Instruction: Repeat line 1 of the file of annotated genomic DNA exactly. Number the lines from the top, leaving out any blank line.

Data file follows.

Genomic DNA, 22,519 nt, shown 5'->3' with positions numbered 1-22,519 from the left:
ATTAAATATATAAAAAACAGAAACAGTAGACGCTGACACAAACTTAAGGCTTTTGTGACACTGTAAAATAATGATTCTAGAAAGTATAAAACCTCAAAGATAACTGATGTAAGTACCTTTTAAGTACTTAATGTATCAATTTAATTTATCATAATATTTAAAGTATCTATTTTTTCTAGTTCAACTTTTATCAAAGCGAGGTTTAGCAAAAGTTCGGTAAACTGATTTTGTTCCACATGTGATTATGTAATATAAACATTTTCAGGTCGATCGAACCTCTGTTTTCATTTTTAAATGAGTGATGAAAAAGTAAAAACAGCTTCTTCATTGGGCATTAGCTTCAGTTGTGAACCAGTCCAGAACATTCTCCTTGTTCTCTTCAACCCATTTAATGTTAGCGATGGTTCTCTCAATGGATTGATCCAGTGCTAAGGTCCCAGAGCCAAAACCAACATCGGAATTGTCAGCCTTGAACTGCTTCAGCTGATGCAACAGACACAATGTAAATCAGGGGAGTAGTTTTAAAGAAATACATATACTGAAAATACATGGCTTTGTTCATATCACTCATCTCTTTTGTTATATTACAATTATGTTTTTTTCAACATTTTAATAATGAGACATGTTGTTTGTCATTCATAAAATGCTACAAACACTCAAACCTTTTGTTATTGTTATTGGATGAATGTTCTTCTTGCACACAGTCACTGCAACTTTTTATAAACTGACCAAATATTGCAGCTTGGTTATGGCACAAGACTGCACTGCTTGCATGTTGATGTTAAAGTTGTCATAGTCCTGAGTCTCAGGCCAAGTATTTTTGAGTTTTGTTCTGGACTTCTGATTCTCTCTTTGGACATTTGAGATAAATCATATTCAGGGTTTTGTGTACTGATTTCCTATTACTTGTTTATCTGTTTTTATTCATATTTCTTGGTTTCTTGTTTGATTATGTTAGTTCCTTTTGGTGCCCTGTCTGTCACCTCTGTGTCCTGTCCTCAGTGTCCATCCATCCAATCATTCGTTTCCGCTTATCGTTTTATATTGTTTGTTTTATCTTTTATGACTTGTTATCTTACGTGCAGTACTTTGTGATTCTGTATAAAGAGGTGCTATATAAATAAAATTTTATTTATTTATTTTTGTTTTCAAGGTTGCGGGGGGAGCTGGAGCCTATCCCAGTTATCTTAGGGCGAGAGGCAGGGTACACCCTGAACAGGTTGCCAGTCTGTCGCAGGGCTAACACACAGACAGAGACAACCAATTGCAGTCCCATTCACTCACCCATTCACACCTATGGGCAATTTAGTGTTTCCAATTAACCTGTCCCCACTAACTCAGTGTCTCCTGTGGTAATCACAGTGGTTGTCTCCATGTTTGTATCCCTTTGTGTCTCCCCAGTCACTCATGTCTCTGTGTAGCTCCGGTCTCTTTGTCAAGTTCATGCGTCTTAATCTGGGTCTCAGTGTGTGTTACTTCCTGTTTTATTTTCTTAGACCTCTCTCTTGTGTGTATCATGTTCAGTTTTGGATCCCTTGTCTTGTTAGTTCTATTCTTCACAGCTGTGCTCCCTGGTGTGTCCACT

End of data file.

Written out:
Genomic DNA, 22,519 nt, shown 5'->3' with positions numbered 1-22,519 from the left: